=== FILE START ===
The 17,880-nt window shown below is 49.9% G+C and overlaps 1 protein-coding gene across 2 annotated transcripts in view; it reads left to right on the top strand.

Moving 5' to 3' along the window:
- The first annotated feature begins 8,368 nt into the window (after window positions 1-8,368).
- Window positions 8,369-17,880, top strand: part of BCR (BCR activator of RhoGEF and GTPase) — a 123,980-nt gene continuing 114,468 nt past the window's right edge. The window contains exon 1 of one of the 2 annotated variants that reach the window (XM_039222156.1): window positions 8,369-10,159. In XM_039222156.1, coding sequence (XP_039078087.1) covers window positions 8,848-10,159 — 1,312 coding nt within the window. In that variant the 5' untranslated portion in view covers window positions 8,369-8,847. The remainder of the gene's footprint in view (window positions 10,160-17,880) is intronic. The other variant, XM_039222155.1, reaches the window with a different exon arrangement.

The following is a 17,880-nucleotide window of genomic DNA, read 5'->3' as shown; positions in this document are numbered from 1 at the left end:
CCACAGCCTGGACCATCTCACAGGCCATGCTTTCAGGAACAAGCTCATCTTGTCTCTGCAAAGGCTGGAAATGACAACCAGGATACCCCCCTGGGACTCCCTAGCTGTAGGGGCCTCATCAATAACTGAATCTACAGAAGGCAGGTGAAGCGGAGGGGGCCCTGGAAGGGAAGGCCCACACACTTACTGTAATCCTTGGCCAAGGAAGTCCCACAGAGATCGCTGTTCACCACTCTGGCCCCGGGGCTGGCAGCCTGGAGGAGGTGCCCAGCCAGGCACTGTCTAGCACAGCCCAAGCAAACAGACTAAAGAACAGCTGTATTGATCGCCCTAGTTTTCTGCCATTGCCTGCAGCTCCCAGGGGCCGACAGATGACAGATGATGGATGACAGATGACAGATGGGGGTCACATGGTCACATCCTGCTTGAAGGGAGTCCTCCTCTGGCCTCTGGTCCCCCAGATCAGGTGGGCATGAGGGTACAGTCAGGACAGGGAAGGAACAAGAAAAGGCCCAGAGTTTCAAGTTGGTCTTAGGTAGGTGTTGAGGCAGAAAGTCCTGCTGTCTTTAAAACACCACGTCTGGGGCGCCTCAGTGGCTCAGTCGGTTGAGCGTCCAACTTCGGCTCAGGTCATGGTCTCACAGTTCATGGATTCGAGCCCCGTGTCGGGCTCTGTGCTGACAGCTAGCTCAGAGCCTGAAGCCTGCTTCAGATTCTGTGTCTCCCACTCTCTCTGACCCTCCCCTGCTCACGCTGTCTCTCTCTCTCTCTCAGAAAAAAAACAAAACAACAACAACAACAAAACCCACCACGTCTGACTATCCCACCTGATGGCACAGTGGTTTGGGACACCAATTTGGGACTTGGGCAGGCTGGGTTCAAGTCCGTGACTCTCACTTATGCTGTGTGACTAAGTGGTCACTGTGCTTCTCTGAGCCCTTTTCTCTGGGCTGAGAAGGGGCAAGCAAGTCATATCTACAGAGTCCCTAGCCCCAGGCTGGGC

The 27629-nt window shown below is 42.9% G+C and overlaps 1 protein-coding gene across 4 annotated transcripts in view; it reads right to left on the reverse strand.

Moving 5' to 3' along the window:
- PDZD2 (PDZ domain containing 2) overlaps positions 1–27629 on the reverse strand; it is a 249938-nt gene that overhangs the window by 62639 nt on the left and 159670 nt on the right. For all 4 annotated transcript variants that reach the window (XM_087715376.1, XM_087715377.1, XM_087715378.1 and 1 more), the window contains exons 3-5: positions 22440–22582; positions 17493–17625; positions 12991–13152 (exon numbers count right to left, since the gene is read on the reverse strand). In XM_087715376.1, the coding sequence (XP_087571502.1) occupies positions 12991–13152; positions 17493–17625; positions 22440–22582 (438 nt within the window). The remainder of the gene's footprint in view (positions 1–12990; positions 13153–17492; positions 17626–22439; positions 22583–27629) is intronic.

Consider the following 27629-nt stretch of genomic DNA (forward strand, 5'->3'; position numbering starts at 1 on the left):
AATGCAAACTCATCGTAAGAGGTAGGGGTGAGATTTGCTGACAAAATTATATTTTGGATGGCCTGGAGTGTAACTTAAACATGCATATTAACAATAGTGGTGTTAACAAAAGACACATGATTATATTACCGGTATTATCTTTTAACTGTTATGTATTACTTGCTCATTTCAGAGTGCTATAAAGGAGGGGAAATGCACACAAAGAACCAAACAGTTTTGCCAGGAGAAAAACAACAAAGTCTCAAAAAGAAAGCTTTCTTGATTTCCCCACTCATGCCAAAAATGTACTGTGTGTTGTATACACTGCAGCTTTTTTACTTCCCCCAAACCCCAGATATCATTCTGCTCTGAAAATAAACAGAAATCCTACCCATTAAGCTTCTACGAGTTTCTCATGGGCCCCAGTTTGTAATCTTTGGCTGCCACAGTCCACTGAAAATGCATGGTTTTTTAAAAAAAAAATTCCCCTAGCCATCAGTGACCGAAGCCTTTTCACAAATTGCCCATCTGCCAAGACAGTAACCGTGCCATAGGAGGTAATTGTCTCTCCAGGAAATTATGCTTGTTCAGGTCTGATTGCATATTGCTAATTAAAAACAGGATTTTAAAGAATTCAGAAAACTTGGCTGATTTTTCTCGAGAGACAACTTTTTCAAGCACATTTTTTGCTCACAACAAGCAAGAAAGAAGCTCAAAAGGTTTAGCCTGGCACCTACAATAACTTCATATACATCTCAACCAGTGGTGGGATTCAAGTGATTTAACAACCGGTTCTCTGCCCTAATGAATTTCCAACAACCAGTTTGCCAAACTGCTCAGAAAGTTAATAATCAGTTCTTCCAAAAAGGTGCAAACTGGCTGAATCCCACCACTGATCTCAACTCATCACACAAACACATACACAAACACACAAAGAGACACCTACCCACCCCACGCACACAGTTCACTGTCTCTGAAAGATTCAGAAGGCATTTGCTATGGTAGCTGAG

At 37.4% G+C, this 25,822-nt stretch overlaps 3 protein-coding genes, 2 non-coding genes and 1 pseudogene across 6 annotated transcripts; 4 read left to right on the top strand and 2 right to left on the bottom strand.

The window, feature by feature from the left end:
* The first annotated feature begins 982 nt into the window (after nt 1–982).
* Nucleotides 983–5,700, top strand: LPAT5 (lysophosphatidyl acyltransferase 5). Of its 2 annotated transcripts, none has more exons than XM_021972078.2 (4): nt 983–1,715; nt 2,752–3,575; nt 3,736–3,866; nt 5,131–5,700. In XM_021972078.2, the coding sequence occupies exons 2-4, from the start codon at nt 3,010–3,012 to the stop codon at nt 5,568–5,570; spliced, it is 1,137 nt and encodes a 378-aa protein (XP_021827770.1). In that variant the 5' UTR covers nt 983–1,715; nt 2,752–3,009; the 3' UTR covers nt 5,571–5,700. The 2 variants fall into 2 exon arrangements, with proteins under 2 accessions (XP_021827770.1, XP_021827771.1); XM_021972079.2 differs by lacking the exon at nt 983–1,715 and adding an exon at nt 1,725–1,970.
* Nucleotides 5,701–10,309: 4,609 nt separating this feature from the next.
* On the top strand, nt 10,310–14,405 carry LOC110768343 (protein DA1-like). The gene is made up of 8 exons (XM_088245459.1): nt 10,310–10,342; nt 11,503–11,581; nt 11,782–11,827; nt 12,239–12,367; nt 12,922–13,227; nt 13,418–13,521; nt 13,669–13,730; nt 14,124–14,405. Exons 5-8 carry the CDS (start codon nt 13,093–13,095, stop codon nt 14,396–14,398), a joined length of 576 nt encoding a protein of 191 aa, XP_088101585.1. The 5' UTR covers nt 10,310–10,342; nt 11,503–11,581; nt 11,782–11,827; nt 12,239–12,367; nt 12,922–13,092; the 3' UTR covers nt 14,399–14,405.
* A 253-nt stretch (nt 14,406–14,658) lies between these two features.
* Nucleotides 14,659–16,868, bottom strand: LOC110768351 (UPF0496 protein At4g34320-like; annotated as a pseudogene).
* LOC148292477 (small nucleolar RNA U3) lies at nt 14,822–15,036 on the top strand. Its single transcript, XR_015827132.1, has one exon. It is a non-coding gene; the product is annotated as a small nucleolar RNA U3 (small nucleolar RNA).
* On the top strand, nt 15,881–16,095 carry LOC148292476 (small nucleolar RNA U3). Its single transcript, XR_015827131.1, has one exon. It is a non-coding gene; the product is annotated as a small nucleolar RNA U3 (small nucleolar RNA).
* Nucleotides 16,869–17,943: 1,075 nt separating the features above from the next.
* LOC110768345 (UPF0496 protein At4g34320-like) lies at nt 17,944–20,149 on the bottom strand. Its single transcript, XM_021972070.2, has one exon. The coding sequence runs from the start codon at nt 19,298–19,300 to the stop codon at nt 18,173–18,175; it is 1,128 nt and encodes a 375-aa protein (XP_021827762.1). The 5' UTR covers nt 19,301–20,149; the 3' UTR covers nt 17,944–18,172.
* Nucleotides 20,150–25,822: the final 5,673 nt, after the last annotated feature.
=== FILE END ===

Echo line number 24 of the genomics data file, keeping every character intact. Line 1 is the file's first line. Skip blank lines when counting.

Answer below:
* Nucleotides 20,150–25,822: the final 5,673 nt, after the last annotated feature.